When Dusty Williams goes into a strange bar to contemplate the ruination of his career, the last thing he expects to find is a compelling woman. He’s not even in the mood to get laid. He just wants to escape from all humanity.
Dee Stevens can’t believe she’s in a bar at all. She’s just lost two patients due to drunk driving. Whatever could have drawn her into a strange bar tonight of all times?
When the two meet, and they feel that odd vibration that seems to pull them together, they have no idea what’s ahead, or behind, them and what it can mean for mankind.
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Book 2 – A Different Time is scheduled for June 20!
“You’re in Braddock Crossing.”
The name meant nothing to Dusty. From her expression, the same held true for Dee.
Dee opened her mouth to ask another question when a scream came from the rear of the store. The storeowner raced to the back with Dusty and Dee only a half-step behind.
A young woman held her hand out, staring in horror at the blood dripping from a deep cut.
“Daphne!” The older man raced to the young woman but Dee moved faster, seeing a patient in need of her help. She had already rounded the counter, snatching up a clean, folded cloth. She pressed it rmly against the cut.
“Get my bag.” She tossed the words at Dusty, not bothering to look up. “You’re going to be okay,” she assured the young woman. “Let me examine your hand.”
“W-who are you?” The girl tried to shrink away but Dee had hold of her wrist.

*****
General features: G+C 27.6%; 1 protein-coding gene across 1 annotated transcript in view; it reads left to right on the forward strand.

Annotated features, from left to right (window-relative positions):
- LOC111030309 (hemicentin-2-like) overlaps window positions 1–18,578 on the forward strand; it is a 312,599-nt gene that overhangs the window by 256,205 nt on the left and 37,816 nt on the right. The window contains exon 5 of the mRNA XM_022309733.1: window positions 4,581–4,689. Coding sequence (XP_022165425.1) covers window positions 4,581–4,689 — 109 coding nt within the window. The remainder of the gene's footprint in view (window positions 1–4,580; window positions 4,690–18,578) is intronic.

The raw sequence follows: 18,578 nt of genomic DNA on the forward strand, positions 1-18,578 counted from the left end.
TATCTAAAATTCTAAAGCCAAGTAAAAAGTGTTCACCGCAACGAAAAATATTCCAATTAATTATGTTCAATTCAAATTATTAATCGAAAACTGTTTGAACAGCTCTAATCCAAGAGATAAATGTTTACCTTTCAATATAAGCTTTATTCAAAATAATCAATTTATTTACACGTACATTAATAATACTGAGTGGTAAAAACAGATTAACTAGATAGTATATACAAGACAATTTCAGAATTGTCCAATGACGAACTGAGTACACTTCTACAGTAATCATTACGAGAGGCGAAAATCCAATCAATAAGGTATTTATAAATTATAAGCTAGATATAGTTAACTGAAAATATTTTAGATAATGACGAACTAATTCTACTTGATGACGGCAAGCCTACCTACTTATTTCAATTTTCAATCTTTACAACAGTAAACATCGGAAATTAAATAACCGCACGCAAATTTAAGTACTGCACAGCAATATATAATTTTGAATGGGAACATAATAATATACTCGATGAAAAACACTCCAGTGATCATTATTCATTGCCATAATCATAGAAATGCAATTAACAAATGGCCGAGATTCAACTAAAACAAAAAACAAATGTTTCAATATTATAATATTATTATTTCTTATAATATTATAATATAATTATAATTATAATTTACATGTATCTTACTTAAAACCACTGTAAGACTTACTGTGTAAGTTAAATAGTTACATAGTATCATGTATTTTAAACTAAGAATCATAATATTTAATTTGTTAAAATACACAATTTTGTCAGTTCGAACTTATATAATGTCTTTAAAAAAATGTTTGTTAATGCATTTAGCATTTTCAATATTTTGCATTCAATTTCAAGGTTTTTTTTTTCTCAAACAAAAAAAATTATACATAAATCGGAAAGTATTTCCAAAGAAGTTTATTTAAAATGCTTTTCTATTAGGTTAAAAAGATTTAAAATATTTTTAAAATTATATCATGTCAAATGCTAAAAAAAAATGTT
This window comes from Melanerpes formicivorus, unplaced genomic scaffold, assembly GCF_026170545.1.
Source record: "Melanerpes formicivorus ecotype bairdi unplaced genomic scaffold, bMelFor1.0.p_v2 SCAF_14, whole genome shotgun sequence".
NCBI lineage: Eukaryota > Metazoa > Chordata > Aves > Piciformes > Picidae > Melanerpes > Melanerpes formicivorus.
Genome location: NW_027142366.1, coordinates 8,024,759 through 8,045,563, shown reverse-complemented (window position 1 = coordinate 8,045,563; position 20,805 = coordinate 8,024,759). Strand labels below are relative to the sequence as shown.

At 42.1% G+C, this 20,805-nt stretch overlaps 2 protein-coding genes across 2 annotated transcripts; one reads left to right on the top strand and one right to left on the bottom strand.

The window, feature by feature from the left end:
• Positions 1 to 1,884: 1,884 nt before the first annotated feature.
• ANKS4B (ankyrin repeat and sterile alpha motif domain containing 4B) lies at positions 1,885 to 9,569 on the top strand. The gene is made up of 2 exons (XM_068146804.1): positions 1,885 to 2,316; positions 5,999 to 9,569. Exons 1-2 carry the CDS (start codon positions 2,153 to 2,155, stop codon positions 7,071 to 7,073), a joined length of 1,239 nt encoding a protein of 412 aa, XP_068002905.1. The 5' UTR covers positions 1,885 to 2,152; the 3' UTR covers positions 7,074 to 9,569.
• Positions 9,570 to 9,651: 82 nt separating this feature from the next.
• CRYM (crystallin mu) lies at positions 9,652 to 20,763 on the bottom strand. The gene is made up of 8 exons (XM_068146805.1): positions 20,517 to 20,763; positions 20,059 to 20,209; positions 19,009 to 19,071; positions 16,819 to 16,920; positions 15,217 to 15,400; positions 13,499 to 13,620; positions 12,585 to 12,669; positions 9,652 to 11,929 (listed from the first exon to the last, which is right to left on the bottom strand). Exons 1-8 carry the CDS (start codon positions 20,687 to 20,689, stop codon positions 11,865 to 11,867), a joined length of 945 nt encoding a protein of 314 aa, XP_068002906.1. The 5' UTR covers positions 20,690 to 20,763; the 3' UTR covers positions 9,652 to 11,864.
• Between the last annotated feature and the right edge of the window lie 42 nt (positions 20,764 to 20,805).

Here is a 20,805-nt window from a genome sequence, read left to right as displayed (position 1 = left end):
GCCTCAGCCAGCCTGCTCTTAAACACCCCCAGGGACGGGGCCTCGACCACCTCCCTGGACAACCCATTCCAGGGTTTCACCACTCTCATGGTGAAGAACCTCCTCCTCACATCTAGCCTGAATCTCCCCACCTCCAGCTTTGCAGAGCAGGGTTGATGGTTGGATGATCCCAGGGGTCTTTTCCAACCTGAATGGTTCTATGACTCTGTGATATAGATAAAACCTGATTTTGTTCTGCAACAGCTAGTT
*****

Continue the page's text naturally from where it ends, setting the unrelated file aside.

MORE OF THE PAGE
“Let go of my girl!” The owner tried to grab Dee’s arm, but Dusty stopped him.
“She’s a doctor. Let her check the girl out.”
“A doctor? She’s a woman, and a strange one at that.” Dusty held the man’s shoulder and inspected him closely.
The man stared at Dee’s jeans and his daughter’s bloody hand with the same fascinated horror. Dusty eyed Daphne warily; the girl cowered behind the counter, weeping as Dee examined her wound.
She wore a long dark skirt and a high collared, long- sleeved white blouse. Pretty, until the blood ruined the fabric. The shop owner’s shirt appeared to be linen and sported a high, banded collar. His large apron covered his trousers. Had they found an Amish village? No, there wasn’t one this close to D.C. that Dusty could recall. The clothing worn by the other men on the street also looked like something out of an old photograph.
He stepped between the women and this strange man.
“My name is Dustin. This is Doctor Stevens. She’s not going to hurt Daphne. What’s your name?”
At the authoritative tone of voice Dusty used, the man quit struggling to reach Daphne. “I’m Caleb Douglas. This is my store and Daphne’s my daughter.”